This is my preferred aftercare for most of my clients, particularly for larger sittings and more heavily worked areas. This is a less conventional method but tends to work well for larger tattoos, as well as for tattoos in awkward areas that will be covered with clothing, since clothing can cause irritation. If you found that your tattoos have healed poorly in the past, this method may be an effective alternative.
After you leave the studio you will have been cleaned and bandaged; remove the bandage after 3-4 hours and clean the skin with mild soap and warm water. After washing, gently pat it dry with a clean cloth or paper towel, then allow it to air-dry for 15 minutes. When the tattoo is dry to the touch, cover it completely with a new piece of plastic wrap, using small pieces of tape as needed to hold it in place. Do NOT use any healing ointment or moisturizer.
With this method, the tattoo is kept completely covered with plastic wrap 24 hours a day, usually for 48-72 hours. It is important to wash the tattoo every 4-6 hours or after any period of sweating, letting it completely air-dry afterwards, and applying a new piece of plastic wrap each time. It’s also important not to over-wrap the area, unnecessarily covering untattooed skin, which can trap excess moisture.
At this point, the tattoo has done a major portion of the healing process without yet forming a scab. The plastic should then be removed and the skin should be allowed to completely dry out and start the next phase. When the peeling begins after the initial 2-3 days, the tattooed skin will flake like a sunburn. At all costs, avoid picking at the cracked and flaking skin. The area may become dry and itchy and a good quality, fragrance-free lotion can now be used until the skin returns to its normal texture. For most people I recommend the use of Aquaphor, as it seems to greatly improve the experience and work well for the majority of people. You can find this at almost any store near the lotion or baby aisle.
Continue the moisturizing process AS NEEDED; there is no set limit and, depending on what you use, time will vary. I usually recommend moisturizing 2-3 times a day (again, AS NEEDED) so pay attention to your skin and if it dries out, simply reapply. After a few days and when the peeling has finished your initial heal is complete. Moisturizing your skin is not a bad habit so you are welcome to continue as you see fit.
Moisture can be very detrimental to the healing process. Too much plastic wrap on the surrounding untattooed skin—or not changing the wrap often enough—can lead to development of a moisture rash. This will appear as bright red irritation with tiny pimples around the effected area, and will likely feel painful and itchy. If this happens, do not re-wrap the tattoo or try to medicate it. Instead, let it dry completely and peel on its own. Apply lotion to the area once irritation has diminished.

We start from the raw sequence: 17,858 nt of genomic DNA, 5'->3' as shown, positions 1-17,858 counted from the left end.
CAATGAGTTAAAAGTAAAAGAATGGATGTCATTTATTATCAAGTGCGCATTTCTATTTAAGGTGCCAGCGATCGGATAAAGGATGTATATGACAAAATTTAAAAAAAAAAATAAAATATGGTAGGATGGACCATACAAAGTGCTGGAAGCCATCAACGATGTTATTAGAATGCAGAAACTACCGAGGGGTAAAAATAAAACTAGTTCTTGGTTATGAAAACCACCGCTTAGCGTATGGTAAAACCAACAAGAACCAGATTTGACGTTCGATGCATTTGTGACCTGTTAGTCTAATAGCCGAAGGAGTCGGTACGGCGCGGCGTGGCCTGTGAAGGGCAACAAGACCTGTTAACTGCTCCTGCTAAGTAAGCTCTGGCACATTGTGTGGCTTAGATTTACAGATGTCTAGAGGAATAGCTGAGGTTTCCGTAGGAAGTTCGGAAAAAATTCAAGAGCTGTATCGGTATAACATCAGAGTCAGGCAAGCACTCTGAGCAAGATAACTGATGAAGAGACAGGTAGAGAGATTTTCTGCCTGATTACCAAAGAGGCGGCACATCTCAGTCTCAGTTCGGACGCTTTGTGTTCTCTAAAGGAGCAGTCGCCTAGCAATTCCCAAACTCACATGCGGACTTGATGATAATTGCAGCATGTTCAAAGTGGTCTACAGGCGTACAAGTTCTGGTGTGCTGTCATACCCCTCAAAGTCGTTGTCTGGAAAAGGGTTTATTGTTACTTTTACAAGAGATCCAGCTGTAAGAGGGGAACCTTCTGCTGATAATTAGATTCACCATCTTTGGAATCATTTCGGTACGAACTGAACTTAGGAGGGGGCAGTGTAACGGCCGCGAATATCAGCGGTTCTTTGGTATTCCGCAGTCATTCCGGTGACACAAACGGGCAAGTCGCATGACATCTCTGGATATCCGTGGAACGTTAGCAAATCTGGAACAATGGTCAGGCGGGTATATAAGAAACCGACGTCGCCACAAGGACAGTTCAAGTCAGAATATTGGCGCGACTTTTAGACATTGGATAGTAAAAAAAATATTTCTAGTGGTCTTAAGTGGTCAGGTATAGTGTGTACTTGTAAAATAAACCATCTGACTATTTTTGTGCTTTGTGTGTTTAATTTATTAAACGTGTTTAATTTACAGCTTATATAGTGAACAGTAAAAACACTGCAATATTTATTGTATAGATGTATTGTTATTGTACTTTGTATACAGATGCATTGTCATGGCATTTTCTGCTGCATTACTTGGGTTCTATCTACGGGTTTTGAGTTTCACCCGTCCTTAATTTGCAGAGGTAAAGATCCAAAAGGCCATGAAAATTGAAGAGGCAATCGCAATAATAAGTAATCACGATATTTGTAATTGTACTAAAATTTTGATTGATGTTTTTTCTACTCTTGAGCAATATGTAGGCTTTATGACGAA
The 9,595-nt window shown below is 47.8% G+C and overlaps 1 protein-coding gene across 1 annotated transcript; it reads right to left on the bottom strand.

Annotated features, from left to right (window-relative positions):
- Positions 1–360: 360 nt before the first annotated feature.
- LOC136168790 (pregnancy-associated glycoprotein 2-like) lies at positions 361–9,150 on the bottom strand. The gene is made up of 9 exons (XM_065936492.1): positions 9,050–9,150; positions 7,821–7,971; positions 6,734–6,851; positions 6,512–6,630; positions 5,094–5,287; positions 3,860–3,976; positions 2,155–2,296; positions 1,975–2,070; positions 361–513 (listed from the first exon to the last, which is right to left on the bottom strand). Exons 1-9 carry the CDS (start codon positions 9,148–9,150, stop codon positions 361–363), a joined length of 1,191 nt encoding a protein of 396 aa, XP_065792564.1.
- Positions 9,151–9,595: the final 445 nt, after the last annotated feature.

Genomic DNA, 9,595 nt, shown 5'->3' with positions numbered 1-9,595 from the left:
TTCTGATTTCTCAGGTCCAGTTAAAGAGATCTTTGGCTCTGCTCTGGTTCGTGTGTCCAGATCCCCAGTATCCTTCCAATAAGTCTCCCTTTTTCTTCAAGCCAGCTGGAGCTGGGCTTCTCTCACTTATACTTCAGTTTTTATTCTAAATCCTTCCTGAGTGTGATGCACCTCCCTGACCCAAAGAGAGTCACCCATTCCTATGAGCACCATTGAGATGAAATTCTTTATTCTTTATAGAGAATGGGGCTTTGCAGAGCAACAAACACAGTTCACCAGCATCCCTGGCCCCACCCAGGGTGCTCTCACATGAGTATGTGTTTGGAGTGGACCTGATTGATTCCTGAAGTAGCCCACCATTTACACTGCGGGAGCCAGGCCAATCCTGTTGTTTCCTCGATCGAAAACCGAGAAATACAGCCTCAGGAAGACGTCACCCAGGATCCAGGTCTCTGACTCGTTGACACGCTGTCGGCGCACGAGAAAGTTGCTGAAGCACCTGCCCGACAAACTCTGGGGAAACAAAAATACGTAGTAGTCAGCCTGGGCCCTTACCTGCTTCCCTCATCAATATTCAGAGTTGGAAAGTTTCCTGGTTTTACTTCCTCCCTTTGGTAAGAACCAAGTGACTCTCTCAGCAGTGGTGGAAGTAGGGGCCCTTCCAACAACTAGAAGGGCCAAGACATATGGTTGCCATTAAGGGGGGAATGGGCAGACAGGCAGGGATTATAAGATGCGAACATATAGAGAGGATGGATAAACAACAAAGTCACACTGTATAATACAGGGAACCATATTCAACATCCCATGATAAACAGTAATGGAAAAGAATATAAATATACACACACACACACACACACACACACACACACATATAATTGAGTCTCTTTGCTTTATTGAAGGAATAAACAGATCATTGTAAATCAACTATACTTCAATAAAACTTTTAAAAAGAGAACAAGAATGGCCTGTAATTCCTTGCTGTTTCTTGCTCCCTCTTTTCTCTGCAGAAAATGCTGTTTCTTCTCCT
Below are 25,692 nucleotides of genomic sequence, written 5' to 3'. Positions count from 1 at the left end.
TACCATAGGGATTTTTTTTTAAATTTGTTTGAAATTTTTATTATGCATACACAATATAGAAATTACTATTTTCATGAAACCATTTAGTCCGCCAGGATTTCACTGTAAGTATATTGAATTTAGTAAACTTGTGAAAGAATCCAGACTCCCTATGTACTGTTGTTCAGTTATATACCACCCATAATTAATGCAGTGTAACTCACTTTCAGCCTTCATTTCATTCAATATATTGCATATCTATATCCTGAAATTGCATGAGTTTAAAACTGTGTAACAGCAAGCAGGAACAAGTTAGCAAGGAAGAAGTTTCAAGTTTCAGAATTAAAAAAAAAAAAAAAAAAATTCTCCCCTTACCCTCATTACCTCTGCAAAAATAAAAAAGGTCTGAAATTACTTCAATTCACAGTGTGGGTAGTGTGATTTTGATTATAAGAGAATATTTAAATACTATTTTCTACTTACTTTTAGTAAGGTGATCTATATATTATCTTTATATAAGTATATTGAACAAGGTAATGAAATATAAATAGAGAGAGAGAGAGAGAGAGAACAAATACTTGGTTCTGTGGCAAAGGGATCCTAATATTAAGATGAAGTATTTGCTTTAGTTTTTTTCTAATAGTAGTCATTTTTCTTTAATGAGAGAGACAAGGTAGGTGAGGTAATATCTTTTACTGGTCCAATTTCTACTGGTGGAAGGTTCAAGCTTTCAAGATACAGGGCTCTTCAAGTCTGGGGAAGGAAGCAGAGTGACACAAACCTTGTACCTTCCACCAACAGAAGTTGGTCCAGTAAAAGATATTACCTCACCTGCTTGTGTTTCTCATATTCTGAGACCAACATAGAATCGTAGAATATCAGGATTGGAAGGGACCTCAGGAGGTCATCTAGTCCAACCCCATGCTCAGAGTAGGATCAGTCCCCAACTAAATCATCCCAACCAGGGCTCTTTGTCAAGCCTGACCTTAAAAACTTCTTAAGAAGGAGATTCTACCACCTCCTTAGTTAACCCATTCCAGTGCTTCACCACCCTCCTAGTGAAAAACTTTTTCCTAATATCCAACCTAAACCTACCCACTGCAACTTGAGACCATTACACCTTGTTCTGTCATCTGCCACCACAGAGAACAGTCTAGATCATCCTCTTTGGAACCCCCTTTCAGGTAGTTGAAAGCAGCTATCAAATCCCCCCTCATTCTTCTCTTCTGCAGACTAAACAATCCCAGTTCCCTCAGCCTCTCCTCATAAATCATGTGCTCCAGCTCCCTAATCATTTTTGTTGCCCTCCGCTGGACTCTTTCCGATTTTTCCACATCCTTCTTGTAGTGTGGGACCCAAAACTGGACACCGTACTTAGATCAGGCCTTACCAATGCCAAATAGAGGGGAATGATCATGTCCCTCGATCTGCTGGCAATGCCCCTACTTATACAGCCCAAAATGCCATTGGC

After you leave the studio you will have been cleaned and bandaged; remove the bandage after 3-4 hours. Don’t remove the bandage until you can properly clean the tattoo with mild soap and warm water. Rinse it well, sloughing off as much of the slimy coating that may have formed over the tattooed area while underneath the bandage. Gently pat it dry with a clean cloth or paper towel, then allow it to air-dry for 15 minutes before applying ointment.
Apply Aquaphor ointment or a specialty tattoo-healing product to the tattoo as needed, massaging a very small amount into the skin to keep the tattoo slightly moist, but NOT smothered. Use just enough ointment to make the tattoo slightly shiny, and blot off any excess. For the first day or two, your tattoo may require more cleaning or blotting, as the traumatized skin will still be losing a small amount of fluid. Ensure that extra moisture doesn’t get trapped under the ointment, by blotting and air-drying after each washing.
The healing tattoo should never stay submerged in water. Therefore, limit yourself to only short showers until the tattoo has finished peeling. It’s also important that a fresh tattoo be protected from the sun and dirty environments, as it’s still an open wound at this time. All normal activities involving water or sun exposure can usually be resumed after 10-14 days.
Only apply ointment for as long as it takes for your tattoo to peel, usually 3-7 days. When the peeling begins, the tattooed skin will flake like a sunburn. At all costs avoid picking at the cracked and flaking skin. When the tattoo has fully entered the peeling phase you should NOT apply any more ointment. The area will become dry and itchy, and a good quality, fragrance-free lotion can now be used until the skin returns to its normal texture.
If bubbles form on the surface of the fresh tattoo, stop applying ointment, letting it dry and peel on its own. This bubbling is caused by moisture getting trapped in your tattoo, usually from too much ointment, and could lead to scabbing. If scabs develop, they can remove the color beneath them if prematurely removed. It’s important that they’re allowed to dry out completely, and not get waterlogged at any time. The scab will eventually fall off on its own, and the tattoo should be fine if no deep cracks have formed.
A combination of methods 1 and 2 is NOT recommended. Please only use one or the other.
Remember that until your new tattoo peels, it’s an open wound, and needs to be treated as one. Give your tattoo the time and attention it needs to properly heal. Engaging in actions such as swimming, tanning, removing the bandage early, and general disregard for it, are done at your own peril. If you suspect an infection has developed, please seek medical attention immediately, as untreated tattoo infections can have very serious consequences.